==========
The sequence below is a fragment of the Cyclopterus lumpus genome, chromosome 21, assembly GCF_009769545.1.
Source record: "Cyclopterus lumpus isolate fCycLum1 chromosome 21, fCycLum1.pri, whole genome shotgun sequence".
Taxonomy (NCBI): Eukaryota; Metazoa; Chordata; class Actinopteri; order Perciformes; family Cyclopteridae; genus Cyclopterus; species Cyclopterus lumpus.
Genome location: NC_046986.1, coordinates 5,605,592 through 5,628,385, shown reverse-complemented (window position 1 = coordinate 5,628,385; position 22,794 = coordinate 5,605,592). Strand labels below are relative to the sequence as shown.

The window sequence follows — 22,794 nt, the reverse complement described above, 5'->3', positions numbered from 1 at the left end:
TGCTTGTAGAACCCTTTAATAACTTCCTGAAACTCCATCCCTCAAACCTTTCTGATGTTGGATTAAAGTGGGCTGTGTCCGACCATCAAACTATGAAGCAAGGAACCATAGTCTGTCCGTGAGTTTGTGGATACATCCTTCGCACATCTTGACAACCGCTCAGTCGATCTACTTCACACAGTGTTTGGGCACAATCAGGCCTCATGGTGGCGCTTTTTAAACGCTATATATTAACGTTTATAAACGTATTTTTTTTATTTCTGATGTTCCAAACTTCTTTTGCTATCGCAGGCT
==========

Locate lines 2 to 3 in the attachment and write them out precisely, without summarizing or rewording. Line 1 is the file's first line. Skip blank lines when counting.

Source record: "Cyclopterus lumpus isolate fCycLum1 chromosome 21, fCycLum1.pri, whole genome shotgun sequence".
Taxonomy (NCBI): Eukaryota; Metazoa; Chordata; class Actinopteri; order Perciformes; family Cyclopteridae; genus Cyclopterus; species Cyclopterus lumpus.